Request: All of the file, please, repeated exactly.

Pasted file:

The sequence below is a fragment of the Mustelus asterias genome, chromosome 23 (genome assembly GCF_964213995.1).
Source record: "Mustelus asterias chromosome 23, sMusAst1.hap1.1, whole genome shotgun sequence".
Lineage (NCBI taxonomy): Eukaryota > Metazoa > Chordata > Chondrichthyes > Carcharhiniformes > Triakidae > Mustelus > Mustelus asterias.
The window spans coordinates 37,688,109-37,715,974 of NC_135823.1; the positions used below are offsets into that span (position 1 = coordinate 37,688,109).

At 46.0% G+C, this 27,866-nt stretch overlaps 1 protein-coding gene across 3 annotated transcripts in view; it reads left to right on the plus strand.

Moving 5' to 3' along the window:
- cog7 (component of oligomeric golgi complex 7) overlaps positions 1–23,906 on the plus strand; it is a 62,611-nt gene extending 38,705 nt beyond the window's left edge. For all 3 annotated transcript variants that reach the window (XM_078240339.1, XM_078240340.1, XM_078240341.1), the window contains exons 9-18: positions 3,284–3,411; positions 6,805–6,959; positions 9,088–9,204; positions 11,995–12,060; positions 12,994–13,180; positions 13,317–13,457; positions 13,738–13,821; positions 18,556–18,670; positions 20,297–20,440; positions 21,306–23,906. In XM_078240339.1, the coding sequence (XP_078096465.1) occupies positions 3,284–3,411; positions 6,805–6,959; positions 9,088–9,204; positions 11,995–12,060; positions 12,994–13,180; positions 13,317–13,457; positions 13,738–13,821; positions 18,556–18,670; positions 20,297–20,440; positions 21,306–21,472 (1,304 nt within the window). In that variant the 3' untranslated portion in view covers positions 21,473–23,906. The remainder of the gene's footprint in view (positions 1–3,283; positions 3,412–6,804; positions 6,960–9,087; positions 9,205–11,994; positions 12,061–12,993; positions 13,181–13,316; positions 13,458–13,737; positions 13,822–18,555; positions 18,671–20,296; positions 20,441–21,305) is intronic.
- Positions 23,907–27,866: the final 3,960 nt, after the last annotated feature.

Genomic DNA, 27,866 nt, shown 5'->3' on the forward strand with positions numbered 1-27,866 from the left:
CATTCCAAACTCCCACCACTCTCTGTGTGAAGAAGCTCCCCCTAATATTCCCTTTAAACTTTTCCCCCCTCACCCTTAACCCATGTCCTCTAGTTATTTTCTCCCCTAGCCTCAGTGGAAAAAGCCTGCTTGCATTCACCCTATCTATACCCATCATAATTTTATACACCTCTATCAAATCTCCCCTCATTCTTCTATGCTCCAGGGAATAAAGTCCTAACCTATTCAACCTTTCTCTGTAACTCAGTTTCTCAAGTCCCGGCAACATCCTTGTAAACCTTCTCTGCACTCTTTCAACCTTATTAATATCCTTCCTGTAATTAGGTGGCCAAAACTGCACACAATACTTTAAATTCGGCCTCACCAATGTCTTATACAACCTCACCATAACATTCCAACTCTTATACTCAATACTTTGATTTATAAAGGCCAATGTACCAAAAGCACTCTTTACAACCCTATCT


The sequence below is a fragment of the Mustelus asterias genome, chromosome 23 (genome assembly GCF_964213995.1).
Source record: "Mustelus asterias chromosome 23, sMusAst1.hap1.1, whole genome shotgun sequence".
Lineage (NCBI taxonomy): Eukaryota > Metazoa > Chordata > Chondrichthyes > Carcharhiniformes > Triakidae > Mustelus > Mustelus asterias.
The window spans coordinates 37,688,109-37,715,974 of NC_135823.1; the positions used below are offsets into that span (position 1 = coordinate 37,688,109).

At 46.0% G+C, this 27,866-nt stretch overlaps 1 protein-coding gene across 3 annotated transcripts in view; it reads left to right on the plus strand.

Moving 5' to 3' along the window:
- cog7 (component of oligomeric golgi complex 7) overlaps positions 1–23,906 on the plus strand; it is a 62,611-nt gene extending 38,705 nt beyond the window's left edge. For all 3 annotated transcript variants that reach the window (XM_078240339.1, XM_078240340.1, XM_078240341.1), the window contains exons 9-18: positions 3,284–3,411; positions 6,805–6,959; positions 9,088–9,204; positions 11,995–12,060; positions 12,994–13,180; positions 13,317–13,457; positions 13,738–13,821; positions 18,556–18,670; positions 20,297–20,440; positions 21,306–23,906. In XM_078240339.1, the coding sequence (XP_078096465.1) occupies positions 3,284–3,411; positions 6,805–6,959; positions 9,088–9,204; positions 11,995–12,060; positions 12,994–13,180; positions 13,317–13,457; positions 13,738–13,821; positions 18,556–18,670; positions 20,297–20,440; positions 21,306–21,472 (1,304 nt within the window). In that variant the 3' untranslated portion in view covers positions 21,473–23,906. The remainder of the gene's footprint in view (positions 1–3,283; positions 3,412–6,804; positions 6,960–9,087; positions 9,205–11,994; positions 12,061–12,993; positions 13,181–13,316; positions 13,458–13,737; positions 13,822–18,555; positions 18,671–20,296; positions 20,441–21,305) is intronic.
- Positions 23,907–27,866: the final 3,960 nt, after the last annotated feature.

Genomic DNA, 27,866 nt, shown 5'->3' on the forward strand with positions numbered 1-27,866 from the left:
CATTCCAAACTCCCACCACTCTCTGTGTGAAGAAGCTCCCCCTAATATTCCCTTTAAACTTTTCCCCCCTCACCCTTAACCCATGTCCTCTAGTTATTTTCTCCCCTAGCCTCAGTGGAAAAAGCCTGCTTGCATTCACCCTATCTATACCCATCATAATTTTATACACCTCTATCAAATCTCCCCTCATTCTTCTATGCTCCAGGGAATAAAGTCCTAACCTATTCAACCTTTCTCTGTAACTCAGTTTCTCAAGTCCCGGCAACATCCTTGTAAACCTTCTCTGCACTCTTTCAACCTTATTAATATCCTTCCTGTAATTAGGTGGCCAAAACTGCACACAATACTTTAAATTCGGCCTCACCAATGTCTTATACAACCTCACCATAACATTCCAACTCTTATACTCAATACTTTGATTTATAAAGGCCAATGTACCAAAAGCACTCTTTACAACCCTATCT